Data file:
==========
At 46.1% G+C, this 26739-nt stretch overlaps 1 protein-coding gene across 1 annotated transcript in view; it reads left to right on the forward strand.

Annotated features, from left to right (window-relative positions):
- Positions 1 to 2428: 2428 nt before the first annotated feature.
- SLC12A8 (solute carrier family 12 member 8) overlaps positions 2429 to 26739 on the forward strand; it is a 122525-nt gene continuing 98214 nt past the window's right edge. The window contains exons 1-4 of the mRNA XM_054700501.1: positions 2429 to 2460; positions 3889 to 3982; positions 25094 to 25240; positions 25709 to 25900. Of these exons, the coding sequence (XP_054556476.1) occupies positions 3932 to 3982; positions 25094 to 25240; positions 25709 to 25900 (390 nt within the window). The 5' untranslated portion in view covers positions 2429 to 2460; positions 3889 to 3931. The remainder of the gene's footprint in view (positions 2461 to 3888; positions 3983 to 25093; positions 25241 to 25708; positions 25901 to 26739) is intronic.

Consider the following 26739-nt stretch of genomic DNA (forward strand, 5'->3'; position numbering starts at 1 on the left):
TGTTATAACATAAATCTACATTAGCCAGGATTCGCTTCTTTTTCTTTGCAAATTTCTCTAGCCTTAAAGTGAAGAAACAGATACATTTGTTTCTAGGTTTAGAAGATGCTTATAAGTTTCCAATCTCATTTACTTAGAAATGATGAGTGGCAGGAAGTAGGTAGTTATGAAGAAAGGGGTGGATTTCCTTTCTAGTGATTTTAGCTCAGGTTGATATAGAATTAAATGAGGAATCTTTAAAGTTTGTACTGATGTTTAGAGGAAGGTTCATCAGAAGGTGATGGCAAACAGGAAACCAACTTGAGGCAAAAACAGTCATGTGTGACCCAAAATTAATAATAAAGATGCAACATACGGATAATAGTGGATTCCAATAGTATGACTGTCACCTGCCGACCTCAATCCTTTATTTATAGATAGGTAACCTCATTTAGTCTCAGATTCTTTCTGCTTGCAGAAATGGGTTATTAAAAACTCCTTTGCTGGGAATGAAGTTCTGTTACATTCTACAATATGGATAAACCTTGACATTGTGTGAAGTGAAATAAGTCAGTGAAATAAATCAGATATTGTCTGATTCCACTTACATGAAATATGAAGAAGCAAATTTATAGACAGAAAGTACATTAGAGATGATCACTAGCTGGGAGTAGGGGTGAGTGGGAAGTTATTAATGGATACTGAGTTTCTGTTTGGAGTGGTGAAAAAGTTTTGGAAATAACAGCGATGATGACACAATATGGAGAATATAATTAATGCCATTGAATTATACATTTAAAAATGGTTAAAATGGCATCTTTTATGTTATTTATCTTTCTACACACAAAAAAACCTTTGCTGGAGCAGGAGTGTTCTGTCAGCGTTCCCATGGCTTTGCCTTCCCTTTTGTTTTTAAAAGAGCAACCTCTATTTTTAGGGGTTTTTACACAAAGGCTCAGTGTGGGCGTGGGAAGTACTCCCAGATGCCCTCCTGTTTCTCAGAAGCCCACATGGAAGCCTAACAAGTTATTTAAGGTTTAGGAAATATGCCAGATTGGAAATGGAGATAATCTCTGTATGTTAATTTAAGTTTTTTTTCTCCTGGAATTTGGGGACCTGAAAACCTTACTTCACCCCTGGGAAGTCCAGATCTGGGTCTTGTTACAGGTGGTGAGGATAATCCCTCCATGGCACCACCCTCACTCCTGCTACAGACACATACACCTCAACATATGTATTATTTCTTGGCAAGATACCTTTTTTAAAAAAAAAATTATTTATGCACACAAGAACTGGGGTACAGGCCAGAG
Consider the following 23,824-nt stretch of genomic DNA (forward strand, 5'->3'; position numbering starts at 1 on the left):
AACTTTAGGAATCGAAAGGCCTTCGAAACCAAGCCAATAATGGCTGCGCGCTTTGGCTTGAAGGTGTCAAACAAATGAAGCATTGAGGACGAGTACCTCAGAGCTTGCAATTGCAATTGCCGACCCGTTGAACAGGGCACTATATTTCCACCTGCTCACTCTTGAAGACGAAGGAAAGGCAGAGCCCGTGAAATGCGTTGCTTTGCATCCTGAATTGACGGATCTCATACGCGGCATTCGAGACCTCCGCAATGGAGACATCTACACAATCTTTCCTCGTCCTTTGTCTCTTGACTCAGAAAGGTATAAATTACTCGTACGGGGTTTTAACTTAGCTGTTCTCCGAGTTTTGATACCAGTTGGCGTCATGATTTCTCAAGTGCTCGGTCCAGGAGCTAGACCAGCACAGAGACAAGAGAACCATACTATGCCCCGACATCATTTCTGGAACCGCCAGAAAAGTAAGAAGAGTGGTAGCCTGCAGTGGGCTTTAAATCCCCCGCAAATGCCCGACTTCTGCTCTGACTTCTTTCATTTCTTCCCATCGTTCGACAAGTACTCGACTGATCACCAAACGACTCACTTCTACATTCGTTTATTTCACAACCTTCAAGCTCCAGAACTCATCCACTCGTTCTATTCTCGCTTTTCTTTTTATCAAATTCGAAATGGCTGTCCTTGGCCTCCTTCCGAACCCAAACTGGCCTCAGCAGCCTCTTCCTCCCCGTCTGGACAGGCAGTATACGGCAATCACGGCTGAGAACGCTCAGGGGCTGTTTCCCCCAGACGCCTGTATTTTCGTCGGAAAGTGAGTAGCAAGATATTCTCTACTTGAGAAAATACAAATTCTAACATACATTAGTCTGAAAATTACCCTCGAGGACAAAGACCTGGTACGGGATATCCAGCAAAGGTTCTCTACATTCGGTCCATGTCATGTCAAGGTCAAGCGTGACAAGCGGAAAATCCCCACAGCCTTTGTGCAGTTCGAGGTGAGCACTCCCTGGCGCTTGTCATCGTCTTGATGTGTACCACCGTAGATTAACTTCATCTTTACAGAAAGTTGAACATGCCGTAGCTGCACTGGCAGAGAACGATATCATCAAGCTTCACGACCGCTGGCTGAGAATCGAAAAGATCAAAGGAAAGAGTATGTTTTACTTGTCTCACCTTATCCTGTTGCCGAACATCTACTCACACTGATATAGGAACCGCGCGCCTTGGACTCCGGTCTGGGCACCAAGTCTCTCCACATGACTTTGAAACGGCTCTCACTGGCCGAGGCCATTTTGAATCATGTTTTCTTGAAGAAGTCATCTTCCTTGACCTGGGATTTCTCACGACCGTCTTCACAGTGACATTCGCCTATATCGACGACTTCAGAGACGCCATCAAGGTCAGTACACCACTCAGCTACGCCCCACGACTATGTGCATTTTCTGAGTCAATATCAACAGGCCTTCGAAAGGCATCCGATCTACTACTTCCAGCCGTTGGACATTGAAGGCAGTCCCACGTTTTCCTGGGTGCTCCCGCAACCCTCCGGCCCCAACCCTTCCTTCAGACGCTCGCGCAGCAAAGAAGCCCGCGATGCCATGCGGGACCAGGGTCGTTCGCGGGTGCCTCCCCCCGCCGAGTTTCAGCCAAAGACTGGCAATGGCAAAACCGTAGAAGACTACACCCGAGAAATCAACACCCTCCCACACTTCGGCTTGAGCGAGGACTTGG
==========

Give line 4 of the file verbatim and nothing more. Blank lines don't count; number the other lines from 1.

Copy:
- SLC12A8 (solute carrier family 12 member 8) overlaps positions 2429 to 26739 on the forward strand; it is a 122525-nt gene continuing 98214 nt past the window's right edge. The window contains exons 1-4 of the mRNA XM_054700501.1: positions 2429 to 2460; positions 3889 to 3982; positions 25094 to 25240; positions 25709 to 25900. Of these exons, the coding sequence (XP_054556476.1) occupies positions 3932 to 3982; positions 25094 to 25240; positions 25709 to 25900 (390 nt within the window). The 5' untranslated portion in view covers positions 2429 to 2460; positions 3889 to 3931. The remainder of the gene's footprint in view (positions 2461 to 3888; positions 3983 to 25093; positions 25241 to 25708; positions 25901 to 26739) is intronic.